Identifying globally synchronous Permian–Triassic boundary levels in successions in China and Vietnam using Graphic Correlation

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© 2017 Elsevier B.V. Understanding the timing and correlation of significant global events in Earth history is facilitated by the Global Boundary Stratotype Section and Point (GSSP) concept, along with multi-proxy correlation techniques. As an example, the Permian–Triassic boundary (PTB) GSSP is used herein to correlate three PTB successions in east and southeast Asia. The PTB is defined using the First Appearance Datum (FAD) of the conodont Hindeodus parvus at the Meishan D section in China. By definition then, Meishan D is the only section on Earth where the FAD of H. parvus represents the beginning of the Triassic, at ~ 251.88 Ma, and thus the end of the Permian. Therefore, when correlating strata in any other section back to the PTB using biostratigraphic data, the local Lowest Observed Occurrence Point (LOOP) of H. parvus will probably not equate precisely to the defined FAD GSSP level (the PTB) for the beginning of the Triassic at Meishan D. The Graphic Correlation method, applied to PTB sites in China and Vietnam, is used herein to demonstrate that LOOPs of H. parvus in other successions are not equivalent in time to the PTB FAD. The LOOP and Highest Observed Occurrence Point (HOOP) for conodont data at two other successions studied, Huangzhishan in China, and Lung Cam in Vietnam, are used to determine the approximate level where the Triassic begins in these successions, resulting in high-resolution correlation among the sections and correlation back to the PTB GSSP level. It is demonstrated that when critical biostratigraphic data are missing, multiple proxy correlation techniques, geochemical, geophysical and, in some regional instances, unique lithostratigraphic information such as coeval ash beds, can be used to aid in locating the boundary in successions that are not the defining GSSP. LOOP and HOOP data are used to establish a Line of Correlation to differentiate between a defining PTB H. parvus FAD versus the H. parvus LOOP in secondary successions, and to project the PTB FAD into secondary sections to define the PTB at these localities. In addition, the timing of H. parvus arrivals at these sections is used to establish rough dispersal rates and patterns in the region.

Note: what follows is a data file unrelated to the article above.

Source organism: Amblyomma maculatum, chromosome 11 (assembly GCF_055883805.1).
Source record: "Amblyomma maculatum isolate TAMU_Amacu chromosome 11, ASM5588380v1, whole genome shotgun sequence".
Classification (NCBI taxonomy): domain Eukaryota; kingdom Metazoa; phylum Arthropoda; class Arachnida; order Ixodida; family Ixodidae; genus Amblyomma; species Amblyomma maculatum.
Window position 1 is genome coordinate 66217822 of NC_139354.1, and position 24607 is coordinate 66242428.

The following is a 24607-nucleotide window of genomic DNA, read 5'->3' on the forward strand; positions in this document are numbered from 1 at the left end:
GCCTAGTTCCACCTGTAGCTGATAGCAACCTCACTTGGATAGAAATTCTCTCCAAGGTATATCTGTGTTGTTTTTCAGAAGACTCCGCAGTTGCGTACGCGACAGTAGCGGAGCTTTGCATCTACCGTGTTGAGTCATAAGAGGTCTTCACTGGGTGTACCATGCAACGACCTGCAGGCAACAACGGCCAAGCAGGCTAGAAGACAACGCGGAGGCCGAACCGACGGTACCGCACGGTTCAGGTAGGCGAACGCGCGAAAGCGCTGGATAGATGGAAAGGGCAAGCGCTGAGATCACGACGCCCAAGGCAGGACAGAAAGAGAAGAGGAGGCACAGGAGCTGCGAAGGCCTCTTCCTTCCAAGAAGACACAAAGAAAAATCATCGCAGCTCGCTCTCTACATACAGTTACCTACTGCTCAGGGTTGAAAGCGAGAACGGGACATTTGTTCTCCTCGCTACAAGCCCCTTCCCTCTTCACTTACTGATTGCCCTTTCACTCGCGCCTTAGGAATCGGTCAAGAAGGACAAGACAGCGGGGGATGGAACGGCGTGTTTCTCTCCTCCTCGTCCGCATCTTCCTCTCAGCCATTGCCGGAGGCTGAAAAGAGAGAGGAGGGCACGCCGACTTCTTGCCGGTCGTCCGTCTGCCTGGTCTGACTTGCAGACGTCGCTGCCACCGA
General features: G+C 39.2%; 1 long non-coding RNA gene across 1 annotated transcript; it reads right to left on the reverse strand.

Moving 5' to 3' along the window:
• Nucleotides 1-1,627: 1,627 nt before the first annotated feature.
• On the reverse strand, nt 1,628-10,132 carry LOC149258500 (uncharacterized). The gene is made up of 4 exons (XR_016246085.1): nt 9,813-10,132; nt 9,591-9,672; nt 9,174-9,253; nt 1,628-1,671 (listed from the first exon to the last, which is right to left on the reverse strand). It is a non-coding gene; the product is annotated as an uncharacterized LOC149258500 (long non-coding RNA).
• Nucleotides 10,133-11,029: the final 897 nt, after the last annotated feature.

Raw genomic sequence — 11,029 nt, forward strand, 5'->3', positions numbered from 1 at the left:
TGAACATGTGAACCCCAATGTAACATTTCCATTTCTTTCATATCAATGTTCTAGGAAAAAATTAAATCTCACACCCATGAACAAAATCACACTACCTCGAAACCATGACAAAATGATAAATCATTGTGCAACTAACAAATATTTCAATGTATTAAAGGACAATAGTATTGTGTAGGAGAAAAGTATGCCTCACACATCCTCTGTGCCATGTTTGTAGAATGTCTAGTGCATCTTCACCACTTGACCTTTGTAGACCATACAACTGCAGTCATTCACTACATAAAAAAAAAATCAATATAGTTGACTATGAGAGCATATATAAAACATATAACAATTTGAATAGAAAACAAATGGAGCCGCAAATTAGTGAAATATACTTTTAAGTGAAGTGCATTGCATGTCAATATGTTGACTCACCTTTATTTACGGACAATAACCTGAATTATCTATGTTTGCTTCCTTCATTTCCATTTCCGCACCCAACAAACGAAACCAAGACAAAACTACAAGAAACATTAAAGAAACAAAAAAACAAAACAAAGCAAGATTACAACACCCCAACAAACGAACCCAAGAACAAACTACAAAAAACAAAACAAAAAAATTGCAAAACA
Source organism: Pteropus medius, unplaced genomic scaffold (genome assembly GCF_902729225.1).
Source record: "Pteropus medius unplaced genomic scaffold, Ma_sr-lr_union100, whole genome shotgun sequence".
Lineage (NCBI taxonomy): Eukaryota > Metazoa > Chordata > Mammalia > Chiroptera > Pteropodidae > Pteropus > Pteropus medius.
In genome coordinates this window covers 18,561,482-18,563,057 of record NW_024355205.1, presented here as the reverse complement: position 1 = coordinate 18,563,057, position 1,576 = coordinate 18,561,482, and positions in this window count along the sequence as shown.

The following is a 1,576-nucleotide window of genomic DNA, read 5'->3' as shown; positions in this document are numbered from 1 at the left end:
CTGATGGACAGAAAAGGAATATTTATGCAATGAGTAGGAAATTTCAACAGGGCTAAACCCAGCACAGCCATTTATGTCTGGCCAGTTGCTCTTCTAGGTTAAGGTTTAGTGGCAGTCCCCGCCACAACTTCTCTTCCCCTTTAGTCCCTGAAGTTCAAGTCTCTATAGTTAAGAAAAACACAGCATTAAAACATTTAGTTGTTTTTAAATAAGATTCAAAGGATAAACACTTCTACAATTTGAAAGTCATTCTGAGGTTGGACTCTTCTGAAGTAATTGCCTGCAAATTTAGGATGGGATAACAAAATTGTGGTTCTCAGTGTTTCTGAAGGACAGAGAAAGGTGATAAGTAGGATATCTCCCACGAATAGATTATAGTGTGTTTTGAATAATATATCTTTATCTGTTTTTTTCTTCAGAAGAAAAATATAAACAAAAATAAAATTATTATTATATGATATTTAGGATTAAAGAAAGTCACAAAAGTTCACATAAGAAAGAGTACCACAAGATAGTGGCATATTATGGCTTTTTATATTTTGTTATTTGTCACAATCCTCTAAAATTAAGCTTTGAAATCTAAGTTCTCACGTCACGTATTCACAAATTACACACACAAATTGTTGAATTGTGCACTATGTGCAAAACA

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Palaeogeography, Palaeoclimatology, Palaeoecology

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